Option to Tax: reclaiming VAT on property developments24 Nov 2017
What is an ‘option to Tax’
In some circumstances a business has the choice of whether to charge Value Added Tax (VAT) on the sale, lease or rental of a building or a piece of land. Taking this option allows a business to reclaim any VAT costs that would not normally be reclaimed but any supplies that derive from the building must charge VAT.
The option to tax can cover a plot of land or a building. When a parcel of land is opted to tax, the option will cover a discrete area of land specified in the application this could be a specific site or even part of a site that might be carved out for good commercial reasons. When a building is opted to Tax the option covers the whole building, the land under the build building and anything within its curtilage.
What are the VAT implications on property transactions?
Opting a building or a piece of land allows input VAT ( VAT charges that has been incurred in bringing the Land or Property to market) to be reclaimed. If for example, you spend £100k + £20k VAT on renovating a property (see example blow) the £20k cannot normally be reclaimed unless the building has been opted to tax. Once you have opted to tax all the supplies you make of your interest in the land or buildings will normally be standard rated, and you will normally be able to recover any VAT you incur in making those supplies.
It is crucial to note that the option to Tax remains in place until it is revoked and cannot normally be revoked for at least 20 year – although it can be revoked within the first 6 months of the option being taken provided no input VAT has been reclaimed. This can have serious commercial implications within the period the option is in place.
What are the commercial reasons for taking or not taking the ‘option to Tax’?
- Opting to tax allows a business to reclaim input VAT and if there are significant upfront standard rated costs the business can reclaim any VAT paid in bringing the land or property to market. Opting to tax makes particular sense when a landlord is developing a property to rent to a tenant that is a VAT registered business. In this scenario, the tenant will reclaim VAT on rental income which won’t impact on the ability for the landlord to rent the property.
- VAT charges to the end user on Land or Property can be significant amounts. Even if your customers or clients are VAT registered this can have significant implications on commercial decision making potentially make your offering less competitive. It is particularly relevant when the property is to be sold where the VAT amount can have a very serious impact on the purchasers cashflow.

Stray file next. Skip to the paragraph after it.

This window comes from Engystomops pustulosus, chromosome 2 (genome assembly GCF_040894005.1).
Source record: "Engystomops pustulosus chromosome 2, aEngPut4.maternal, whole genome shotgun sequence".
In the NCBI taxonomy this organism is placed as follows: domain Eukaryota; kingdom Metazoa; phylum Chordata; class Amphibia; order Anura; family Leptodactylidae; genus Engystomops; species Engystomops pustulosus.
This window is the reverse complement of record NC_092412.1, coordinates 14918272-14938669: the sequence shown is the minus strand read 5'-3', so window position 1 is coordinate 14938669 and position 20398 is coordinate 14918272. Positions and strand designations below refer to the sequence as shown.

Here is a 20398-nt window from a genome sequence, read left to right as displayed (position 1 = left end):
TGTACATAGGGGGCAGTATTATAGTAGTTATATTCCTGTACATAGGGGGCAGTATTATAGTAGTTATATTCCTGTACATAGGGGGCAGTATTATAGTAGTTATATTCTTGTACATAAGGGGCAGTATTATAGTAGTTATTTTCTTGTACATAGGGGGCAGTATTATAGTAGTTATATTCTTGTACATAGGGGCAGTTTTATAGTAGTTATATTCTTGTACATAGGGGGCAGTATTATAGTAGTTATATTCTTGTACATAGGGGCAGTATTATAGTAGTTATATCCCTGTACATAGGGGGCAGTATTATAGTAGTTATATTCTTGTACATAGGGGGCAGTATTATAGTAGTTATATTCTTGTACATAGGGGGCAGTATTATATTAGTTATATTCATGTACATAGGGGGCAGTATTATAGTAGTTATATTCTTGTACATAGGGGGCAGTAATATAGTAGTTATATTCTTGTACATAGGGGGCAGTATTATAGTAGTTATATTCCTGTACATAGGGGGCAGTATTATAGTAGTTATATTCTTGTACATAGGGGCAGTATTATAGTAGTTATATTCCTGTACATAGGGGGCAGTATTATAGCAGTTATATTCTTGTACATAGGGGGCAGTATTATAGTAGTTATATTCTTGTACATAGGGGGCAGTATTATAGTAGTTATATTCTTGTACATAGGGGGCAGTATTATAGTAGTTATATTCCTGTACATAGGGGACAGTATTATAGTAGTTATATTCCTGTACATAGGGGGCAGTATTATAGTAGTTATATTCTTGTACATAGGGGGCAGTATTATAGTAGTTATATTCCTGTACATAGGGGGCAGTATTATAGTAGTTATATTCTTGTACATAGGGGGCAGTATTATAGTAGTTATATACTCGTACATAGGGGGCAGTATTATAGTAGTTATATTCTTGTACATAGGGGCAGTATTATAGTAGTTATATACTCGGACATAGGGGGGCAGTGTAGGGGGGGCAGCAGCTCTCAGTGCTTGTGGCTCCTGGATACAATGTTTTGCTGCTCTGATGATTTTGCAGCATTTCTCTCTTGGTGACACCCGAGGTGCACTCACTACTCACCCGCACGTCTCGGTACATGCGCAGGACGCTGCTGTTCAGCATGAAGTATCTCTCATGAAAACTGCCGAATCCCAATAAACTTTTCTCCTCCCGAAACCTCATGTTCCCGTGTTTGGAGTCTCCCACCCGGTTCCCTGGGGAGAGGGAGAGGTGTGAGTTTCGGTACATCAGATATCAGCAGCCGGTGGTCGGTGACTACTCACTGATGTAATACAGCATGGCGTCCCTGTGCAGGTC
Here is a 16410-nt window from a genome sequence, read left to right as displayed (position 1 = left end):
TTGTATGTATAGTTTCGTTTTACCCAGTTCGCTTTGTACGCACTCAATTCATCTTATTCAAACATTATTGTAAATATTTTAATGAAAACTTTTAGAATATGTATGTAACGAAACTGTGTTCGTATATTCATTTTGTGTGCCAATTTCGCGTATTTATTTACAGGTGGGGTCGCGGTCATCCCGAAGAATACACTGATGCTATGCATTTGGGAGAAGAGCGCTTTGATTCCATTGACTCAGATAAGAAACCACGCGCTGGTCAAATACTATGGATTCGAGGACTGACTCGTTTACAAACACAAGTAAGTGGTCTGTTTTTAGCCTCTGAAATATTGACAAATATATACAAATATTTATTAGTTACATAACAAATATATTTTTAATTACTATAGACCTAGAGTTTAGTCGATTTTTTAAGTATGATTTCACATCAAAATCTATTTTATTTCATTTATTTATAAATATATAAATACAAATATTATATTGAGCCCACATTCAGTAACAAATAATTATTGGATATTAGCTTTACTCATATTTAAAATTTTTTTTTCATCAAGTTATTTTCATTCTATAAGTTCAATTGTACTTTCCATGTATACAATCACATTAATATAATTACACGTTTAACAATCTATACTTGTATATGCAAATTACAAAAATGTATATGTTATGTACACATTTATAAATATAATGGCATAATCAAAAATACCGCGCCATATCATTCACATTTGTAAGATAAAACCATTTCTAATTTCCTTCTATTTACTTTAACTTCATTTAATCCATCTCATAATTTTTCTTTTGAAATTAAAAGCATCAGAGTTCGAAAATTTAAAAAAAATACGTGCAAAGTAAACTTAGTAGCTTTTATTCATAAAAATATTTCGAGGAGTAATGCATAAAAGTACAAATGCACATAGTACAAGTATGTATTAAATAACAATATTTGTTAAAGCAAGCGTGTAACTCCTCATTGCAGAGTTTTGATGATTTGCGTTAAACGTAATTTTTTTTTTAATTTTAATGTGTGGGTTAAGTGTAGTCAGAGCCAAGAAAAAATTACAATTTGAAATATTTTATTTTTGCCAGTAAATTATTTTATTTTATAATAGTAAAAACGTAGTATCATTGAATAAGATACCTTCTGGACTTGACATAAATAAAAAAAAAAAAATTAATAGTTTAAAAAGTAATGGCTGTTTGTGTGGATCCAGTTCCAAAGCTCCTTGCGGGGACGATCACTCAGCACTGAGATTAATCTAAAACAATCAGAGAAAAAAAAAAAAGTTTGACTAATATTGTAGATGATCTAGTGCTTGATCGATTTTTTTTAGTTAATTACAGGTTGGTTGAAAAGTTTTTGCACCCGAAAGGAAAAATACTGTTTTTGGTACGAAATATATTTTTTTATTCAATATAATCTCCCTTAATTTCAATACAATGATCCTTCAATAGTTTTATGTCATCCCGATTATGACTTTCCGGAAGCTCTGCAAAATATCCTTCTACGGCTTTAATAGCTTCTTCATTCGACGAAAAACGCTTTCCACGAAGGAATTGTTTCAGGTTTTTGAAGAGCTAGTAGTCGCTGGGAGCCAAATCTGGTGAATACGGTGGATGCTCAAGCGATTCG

- Decision needs to be made, normally at board meeting – HMRC will likely want to see a written record of the decision-making process for a specific building or piece of land and the date the decision was made.
- Notify HMRC within 30days of making the decision – HMRC can accept notifications after 30 days but this is at their sole deaccession and requires strong evidence of the decision making process and the timing of that decision.
- The notification is usually made through form VAT 1614A and may also require additional maps or plans associated with the property.
- You will then receive acknowledgement within 15 days of the application.
A landlord purchases a commercial property, which has not been opted to tax, with the intention of renting the property to a tenant. The landlord is looking to renovates the property at a cost of £100k plus £20k VAT. If the landlord would like to reclaim the £20k VAT he will need take the option to tax, however, if he does so he will then need to charge his tenant VAT on each quarterly payment for at least the next 20 years.
The landlord holds a board meeting to discuss the commerciality of taking the option and the board agree that it makes commercial sense as they have a tenant lined up who is VAT registered and willing to take the cashflow hit and pay VAT. The decision is ratified by the board, noted in the minutes and an application made to HMRC within the 30 day time frame. As there have been no previously exempt supplies the landlord doesn’t need to seek HMRC’s permission to make the option and simply submits VAT1614A. The landlord can reclaim the input VAT and after renovating the building rents the property to the tenant including VAT on the invoice.
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